*Last Updated: 01/14/2018*

- Email: [email protected]
- Anonymous feedback form: link.
- What I look like: link (190 KB).
- Pre-section playlist: TBA

- Java syntax practice problems: link.
- OpenJDK source, i.e., how Java built-in classes are implemented: link.
- For example, here's how Java's real HashMap is implemented: link.

- "Java is Pass-by-Value, Dammit!" by Scott Stanchfield.

- GitHub's Git tutorial: link.
- Git is the name of the version control software. It's free and open source. GitHub is a company that hosts Git repositories (repos). You can use it as a central Git server for your projects.

- How to fix common Git problems: link.
- Make your shell Git-friendly with autocompletion and prompt support.
- I have custom Bash aliases for Git commands, which you can see in the "Git" section here: link.

- "A Hacker's Guide to Git" by Joseph Wynn.

- The single most confusing topic in asymptotics is the difference between best-case/worst-case and big-O/Theta/Omega.
- Big-O/Theta/Omega describes the runtime of an algorithm in one or multiple cases. Best-case/worst-case describes a particular
*input*case for an algorithm. - Here's an example: "The worst-case runtime for quicksort is Theta(n^2)."
- Notice how "worst-case" describes the
*input*. For example, for quicksort where the first element is chosen as the pivot, the worst-case input is an already-sorted list.

- Notice how "worst-case" describes the
- What's confusing is that I could also say, "The runtime for quicksort is O(n^2)."
- This is a more general statement: I'm implying that this statement is true for
*all*cases/inputs. - Notice that this does
*not*imply that the worst-case runtime of quicksort is Theta(n^2) (why not?).

- This is a more general statement: I'm implying that this statement is true for

- Big-O/Theta/Omega describes the runtime of an algorithm in one or multiple cases. Best-case/worst-case describes a particular
- You can't perform asymptotic analysis just by blindly following rules like "multiply for nested loops".
- Common sums:
- Sum of numbers: 1 + 2 + 3 + 4 + ... + n = Theta(n^2).
- Sum of squares: 1 + 4 + 9 + 16 + ... + n^2 = Theta(n^3).
- Geometric sum: 1 + 2 + 4 + 8 + ... + n = Theta(n).

- Uncommon sums:
- Sum of logs: log(1) + log(2) + log(3) + log(4) + ... + log(n) = log(n!) = Theta(n log n).
- Sum of subarray lengths: (n)(1) + (n-1)(2) + ... + (2)(n-1) + (1)(n) = Theta(n^3).

- Some problems:
- Write a method that, given a binary tree of integers, returns if the tree is a valid BST. (Solution: link.)
- Write a method that, given a BST and two nodes in that BST, returns the lowest common ancestor of those two nodes, i.e., the common ancestor of the nodes farthest from the root. (Solution: link.)

- Students tend to confuse heaps and BSTs. Do
*you*know what the differences are? - Visualizer: link.
- Proof that bottom-up heapify takes linear time: link (see the "BuildHeap Analysis" section).

- A-star search walkthroughs: link.
- CS 188 exam prep worksheet: link. Treat "Uniform Cost Search" as a synonym for Dijkstra's algorithm. Ignore problems about "Greedy Search".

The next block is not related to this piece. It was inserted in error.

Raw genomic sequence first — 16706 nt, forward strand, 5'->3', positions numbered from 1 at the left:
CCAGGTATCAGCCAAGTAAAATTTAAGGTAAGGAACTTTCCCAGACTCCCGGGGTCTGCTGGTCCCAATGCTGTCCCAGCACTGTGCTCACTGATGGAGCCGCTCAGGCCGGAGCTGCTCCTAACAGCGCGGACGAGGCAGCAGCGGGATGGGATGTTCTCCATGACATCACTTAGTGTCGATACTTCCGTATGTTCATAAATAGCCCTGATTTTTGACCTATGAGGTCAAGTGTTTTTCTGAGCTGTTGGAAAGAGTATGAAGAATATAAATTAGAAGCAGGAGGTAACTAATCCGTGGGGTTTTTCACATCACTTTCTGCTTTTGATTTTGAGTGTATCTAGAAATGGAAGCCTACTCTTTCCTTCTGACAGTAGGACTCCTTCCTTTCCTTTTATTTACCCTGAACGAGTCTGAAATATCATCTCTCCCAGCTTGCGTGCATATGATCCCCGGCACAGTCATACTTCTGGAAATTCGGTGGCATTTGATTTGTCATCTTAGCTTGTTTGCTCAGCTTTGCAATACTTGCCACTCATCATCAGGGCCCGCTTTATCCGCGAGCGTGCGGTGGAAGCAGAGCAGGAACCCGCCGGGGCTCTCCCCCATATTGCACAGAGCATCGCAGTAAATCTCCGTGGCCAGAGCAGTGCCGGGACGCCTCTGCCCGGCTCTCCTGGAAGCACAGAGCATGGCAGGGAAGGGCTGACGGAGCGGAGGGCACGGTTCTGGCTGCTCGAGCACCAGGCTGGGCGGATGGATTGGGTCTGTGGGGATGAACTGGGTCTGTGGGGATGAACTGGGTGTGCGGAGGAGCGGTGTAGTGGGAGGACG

- Solutions are here.

- DP isn't a specific algorithm, but rather a general problem-solving technique.
- So learning DP is less like learning Dijkstra's and more like learning recursion.

- Don't be worried if DP is confusing at first.
- Instead of focusing on the
*definition*of DP, go do practice problems. Then think about what those problems had in common. Then go back to the definition.

- Instead of focusing on the
- Intro tutorial: link.
- Another intro: link.
- Try to solve the problem yourself before looking at the answer.

- "The Magician's Code" from
*The Codeless Code*. - "Advice for Computer Science College Students" from Joel Spolsky, blogger extraordinaire and cofounder of Stack Overflow (among other things).
- "The Curse of the Gifted" by Eric S. Raymond, in an email to Linus Torvalds, creator of Linux and Git.
- "How To Be Effective" by Philip J. Guo (no relation).
- John DeNero talks about freedom, power, and self-worth: link.
- Some random guy asking a question (in 1996) about his Java web crawler, which would eventually become kind of a big deal. Don't be afraid to ask questions!

- If you have any interest at all in working in software development in the future, I highly recommend you apply for internships this cycle, even if you don't feel ready.
- At the very least, you'll get a feel for what the process is like and what employers are looking for.

- "A Brief Guide to Tech Internships" by Alexey Komissarouk.
- Except don't wait until winter break to start applying. Lots of positions at popular companies fill up by the end of fall semester.

- What your resume should look like: link.
- For interview practice, I (like everyone else) recommend
*Cracking the Coding Interview*.- Find a buddy, reserve a library room with a whiteboard, and take turns interviewing each other.

- Tip: Keep a list of interesting technical questions that you've encountered, including the solutions.
- Review the list often and add to it after every practice session.
- Before every real interview, go through the entire list and make sure you know everything on it.

- Coding interview tips from Interview Cake: link.
- A list of coding questions by Max Noy: link.
- An even bigger list by Program Creek: link.
- A still bigger list by Vivek Srivastava: link.

- CS draft schedule (i.e., who's teaching what): link.
- Crowdsourced advice from the CS Facebook group: link.
- HKN's directed graph of EE/CS courses: link.
- Course advice for aspiring data scientists, by Khoa Tran: link.
- If you can't make up your mind, I recommend CS 61C plus either CS 170 (harder) or CS 188 (easier).
- This should help you identify your interests while preparing you for interviews and/or research.

Don't hesitate to email me ([email protected]).